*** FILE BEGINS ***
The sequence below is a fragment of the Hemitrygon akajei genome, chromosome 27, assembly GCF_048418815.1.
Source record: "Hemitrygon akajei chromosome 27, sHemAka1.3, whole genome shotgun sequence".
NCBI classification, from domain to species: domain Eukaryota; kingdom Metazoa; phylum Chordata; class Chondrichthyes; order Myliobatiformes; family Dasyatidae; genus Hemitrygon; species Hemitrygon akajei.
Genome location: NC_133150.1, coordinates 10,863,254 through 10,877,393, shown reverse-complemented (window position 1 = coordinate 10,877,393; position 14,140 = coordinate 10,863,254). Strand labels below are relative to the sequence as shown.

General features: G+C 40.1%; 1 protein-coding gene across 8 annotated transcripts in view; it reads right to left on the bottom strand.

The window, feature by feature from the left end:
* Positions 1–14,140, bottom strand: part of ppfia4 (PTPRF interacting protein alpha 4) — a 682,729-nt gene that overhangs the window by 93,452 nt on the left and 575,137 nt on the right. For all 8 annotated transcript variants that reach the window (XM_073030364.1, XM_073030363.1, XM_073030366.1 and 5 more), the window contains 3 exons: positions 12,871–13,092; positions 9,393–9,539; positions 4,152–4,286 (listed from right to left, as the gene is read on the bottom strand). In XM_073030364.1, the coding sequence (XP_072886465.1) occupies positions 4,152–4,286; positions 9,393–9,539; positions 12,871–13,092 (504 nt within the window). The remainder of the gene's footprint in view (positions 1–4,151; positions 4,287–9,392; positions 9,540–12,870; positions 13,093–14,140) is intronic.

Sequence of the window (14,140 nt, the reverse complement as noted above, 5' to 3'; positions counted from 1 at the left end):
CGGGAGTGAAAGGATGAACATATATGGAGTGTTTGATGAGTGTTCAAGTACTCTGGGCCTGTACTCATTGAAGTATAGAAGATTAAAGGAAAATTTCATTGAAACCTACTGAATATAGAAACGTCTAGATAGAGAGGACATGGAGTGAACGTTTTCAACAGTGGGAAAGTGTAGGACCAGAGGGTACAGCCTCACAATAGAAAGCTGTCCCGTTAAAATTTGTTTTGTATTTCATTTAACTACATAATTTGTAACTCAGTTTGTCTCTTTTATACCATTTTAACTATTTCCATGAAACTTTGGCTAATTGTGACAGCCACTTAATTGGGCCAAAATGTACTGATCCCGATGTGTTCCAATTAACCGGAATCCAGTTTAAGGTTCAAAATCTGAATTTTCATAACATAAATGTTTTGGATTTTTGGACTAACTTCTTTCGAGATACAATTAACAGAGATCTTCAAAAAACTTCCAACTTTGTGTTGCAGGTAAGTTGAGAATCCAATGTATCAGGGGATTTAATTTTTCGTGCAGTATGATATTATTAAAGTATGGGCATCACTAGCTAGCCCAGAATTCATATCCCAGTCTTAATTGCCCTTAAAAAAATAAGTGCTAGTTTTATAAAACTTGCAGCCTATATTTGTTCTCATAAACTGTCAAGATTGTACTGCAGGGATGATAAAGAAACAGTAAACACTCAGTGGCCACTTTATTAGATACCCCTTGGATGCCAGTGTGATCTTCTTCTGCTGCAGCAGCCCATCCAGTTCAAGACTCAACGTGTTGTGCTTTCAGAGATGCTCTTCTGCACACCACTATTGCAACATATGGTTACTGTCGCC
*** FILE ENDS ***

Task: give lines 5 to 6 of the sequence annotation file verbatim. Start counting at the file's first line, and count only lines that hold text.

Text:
General features: G+C 40.1%; 1 protein-coding gene across 8 annotated transcripts in view; it reads right to left on the bottom strand.

The window, feature by feature from the left end: